REVIEW: The Taming of the Shrew, South Street Park Amphitheatre

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THE gamble that is open air theatre in England just about beat the odds on an opening night to mark the first professional production at the South Street Amphitheatre in Sheffield.

But it was a close run thing. A mighty rainstorm swept over the city centre half an hour into the performance and there were 11 heroes on stage who carried on regardless. There were also 100 or so members of the audience who were determined to stick it out. Only one woman left. And she missed a treat as the storm abated and the sun began to shine.

The amphitheatre, which is cut into the hill above the railway station has a certain novelty value. It was the smell of the diesel and the roar of the tram that set the scene for Shakespeare’s hilarious gender comedy. In these sensitive times the story of a wild woman tamed into submission by her lord and master sits uneasily, but it is best just to sit back and enjoy the language and the silliness.

To the backdrop of the best panoramic view in the city, director Jenny Stephens gives us an unadulterated version of the play in traditional costume and manner.

Though the cast had to strain their voices on opening night, they are a true ensemble, blending together with great spirit and panache.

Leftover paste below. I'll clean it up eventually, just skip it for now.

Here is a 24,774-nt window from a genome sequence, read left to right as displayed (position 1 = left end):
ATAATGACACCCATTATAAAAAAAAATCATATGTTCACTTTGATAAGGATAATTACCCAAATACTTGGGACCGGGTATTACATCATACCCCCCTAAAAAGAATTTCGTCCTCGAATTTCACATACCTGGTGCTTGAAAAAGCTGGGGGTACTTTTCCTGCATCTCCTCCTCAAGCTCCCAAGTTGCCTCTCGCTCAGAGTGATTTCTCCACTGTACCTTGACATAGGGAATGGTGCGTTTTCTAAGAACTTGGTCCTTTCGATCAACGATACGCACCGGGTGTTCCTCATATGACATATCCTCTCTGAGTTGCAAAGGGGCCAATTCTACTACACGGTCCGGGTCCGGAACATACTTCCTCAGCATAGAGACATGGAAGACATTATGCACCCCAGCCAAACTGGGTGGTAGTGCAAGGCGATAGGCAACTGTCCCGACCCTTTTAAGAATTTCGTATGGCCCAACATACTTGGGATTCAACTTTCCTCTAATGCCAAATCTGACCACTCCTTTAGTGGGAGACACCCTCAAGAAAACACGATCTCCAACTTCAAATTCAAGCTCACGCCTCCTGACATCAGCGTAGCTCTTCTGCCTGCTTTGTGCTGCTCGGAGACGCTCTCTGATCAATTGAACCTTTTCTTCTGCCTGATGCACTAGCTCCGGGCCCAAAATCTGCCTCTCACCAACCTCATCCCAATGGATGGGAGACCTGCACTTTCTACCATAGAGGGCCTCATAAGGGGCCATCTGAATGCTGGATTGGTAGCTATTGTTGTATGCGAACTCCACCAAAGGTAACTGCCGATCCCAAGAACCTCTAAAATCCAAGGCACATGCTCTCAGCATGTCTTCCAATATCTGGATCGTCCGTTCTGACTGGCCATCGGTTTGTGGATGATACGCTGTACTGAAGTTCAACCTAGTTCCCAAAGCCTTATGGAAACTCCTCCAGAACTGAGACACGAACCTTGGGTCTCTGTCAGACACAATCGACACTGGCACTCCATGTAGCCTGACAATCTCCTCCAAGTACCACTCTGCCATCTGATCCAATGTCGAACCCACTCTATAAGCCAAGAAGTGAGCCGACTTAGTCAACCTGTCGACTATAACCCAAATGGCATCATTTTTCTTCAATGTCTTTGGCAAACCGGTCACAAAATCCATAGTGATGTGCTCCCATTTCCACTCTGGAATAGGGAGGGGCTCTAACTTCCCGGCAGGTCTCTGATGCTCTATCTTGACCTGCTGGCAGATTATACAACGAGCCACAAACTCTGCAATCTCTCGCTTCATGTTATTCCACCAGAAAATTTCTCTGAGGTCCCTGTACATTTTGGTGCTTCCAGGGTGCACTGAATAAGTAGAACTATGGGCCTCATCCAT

David Davies’ Petruchio had the dynamism of a man with a mission, and Lucia McAnespi’s Katherine showed the schizophrenic tensions with just a hint that her submission was not quite what it seemed.

Bianca’s suitors showed the contrast of their personalities with gusto, though the mannered performance of Tom Kay’s Hortensio was played with a walk that looked as if his trousers were soaked. Actually they probably were.

The good citizens of Park Hill, who passed by on the adjoining public footpath looked somewhat bemused but that all added to the surrealism as trains roared out of the station. A Virgin Voyager set off to the South during the final chorus. Perhaps it was going via Stratford.

Taming continues tonight (Friday) and then it’s The Tempest tomorrow. By putting Shakespeare on the road, they deserve your support.